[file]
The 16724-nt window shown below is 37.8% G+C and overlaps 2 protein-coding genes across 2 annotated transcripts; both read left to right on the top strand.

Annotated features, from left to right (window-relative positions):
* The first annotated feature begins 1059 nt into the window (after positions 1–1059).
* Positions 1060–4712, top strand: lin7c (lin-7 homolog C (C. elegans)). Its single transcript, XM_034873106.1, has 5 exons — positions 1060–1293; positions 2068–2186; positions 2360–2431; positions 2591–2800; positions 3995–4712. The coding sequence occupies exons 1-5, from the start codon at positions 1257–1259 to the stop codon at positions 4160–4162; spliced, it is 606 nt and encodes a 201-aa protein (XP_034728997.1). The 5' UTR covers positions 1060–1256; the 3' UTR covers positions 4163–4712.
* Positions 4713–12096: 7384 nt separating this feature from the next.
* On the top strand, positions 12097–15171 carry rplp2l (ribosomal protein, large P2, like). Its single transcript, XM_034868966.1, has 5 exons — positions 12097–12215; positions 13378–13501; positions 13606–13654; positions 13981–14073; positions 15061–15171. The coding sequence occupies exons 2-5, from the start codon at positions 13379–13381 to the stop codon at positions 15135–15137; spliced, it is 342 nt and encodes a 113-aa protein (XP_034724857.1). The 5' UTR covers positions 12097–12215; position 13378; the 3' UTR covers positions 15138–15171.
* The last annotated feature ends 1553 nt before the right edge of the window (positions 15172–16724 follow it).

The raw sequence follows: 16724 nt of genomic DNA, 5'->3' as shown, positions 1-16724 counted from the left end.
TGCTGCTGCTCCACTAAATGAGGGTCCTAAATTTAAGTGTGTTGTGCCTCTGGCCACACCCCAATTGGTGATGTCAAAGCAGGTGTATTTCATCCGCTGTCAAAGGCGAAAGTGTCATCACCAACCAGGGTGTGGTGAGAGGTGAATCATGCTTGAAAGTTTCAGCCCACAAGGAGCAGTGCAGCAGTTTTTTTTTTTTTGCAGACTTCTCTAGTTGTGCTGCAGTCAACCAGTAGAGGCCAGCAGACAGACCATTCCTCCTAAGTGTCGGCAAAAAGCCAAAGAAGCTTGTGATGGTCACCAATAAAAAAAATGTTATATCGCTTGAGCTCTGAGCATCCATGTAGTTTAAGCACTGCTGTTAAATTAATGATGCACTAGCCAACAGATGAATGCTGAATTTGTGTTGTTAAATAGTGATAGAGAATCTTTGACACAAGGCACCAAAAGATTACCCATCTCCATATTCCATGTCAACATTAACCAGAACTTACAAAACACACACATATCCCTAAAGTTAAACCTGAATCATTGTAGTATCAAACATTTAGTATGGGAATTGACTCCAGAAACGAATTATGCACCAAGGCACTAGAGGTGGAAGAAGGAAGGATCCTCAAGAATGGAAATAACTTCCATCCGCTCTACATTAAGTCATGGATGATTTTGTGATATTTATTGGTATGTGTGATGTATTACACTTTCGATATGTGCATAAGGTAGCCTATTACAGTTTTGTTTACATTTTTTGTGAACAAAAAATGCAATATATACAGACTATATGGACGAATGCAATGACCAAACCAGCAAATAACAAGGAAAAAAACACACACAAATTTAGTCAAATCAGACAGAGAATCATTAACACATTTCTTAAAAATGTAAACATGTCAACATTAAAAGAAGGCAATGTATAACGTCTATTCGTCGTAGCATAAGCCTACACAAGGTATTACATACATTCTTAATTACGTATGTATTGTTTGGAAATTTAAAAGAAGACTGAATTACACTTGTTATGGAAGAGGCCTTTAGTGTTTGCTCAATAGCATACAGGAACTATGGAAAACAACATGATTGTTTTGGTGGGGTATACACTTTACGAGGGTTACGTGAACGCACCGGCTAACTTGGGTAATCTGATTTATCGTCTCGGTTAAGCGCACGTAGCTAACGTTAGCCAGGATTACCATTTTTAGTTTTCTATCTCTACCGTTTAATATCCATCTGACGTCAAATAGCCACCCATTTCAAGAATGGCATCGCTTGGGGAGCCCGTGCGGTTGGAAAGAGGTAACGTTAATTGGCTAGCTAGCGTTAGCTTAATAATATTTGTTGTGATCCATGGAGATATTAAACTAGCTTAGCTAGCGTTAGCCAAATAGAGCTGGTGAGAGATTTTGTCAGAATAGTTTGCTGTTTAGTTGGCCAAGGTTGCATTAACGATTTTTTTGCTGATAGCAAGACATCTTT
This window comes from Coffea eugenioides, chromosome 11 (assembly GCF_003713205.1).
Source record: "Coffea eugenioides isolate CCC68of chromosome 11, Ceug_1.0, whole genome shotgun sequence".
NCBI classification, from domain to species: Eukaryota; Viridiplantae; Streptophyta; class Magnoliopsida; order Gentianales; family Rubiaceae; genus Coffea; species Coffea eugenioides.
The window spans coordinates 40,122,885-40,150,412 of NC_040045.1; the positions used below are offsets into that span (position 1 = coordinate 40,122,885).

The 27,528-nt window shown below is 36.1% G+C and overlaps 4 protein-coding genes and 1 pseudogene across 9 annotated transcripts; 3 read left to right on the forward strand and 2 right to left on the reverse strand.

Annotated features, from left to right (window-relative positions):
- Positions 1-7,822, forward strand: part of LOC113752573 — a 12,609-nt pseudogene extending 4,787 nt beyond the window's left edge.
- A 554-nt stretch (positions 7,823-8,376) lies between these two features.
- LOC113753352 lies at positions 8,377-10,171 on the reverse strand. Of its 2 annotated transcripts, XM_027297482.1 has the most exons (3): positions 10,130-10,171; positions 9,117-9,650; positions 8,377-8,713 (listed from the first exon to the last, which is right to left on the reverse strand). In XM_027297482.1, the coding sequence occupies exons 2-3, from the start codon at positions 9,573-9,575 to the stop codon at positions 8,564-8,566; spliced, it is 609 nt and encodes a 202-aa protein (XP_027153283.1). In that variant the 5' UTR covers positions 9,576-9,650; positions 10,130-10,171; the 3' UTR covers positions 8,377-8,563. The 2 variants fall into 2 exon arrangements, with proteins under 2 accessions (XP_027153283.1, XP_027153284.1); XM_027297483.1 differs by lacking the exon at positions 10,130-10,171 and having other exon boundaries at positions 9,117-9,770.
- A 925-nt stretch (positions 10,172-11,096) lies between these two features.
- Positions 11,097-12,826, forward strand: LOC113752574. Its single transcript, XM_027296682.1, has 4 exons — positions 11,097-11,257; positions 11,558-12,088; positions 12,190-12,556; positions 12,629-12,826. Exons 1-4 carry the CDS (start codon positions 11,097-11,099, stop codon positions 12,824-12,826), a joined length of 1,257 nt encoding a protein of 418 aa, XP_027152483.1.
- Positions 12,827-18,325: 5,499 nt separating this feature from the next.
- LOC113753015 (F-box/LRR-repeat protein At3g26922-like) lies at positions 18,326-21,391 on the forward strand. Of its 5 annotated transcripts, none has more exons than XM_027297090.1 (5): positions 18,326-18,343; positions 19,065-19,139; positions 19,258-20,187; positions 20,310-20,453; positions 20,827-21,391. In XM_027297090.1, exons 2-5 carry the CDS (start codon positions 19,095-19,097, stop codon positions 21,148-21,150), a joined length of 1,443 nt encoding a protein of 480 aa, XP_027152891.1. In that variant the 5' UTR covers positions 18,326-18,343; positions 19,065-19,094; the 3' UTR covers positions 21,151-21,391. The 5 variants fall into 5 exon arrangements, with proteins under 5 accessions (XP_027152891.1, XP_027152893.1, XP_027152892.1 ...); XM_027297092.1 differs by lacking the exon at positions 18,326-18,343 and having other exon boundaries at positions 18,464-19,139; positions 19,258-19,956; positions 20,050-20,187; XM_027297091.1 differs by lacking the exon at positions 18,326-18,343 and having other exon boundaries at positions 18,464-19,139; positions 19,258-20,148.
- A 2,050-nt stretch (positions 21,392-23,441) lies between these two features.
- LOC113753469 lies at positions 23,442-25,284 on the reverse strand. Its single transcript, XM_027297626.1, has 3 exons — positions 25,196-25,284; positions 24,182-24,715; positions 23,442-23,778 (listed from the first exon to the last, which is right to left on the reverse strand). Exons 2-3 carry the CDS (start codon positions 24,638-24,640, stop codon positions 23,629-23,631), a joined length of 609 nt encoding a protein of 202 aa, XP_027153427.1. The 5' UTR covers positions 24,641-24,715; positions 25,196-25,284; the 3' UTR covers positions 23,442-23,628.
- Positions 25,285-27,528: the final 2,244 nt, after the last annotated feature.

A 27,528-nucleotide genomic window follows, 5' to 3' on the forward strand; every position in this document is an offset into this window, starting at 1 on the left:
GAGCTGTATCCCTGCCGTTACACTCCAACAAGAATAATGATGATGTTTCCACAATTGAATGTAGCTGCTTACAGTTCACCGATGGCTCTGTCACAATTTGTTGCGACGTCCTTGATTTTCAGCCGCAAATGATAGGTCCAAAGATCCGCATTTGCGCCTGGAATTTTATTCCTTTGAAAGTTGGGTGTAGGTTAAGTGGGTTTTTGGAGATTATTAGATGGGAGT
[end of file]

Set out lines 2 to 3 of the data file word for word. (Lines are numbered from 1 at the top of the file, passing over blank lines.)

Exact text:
Annotated features, from left to right (window-relative positions):
* The first annotated feature begins 1059 nt into the window (after positions 1–1059).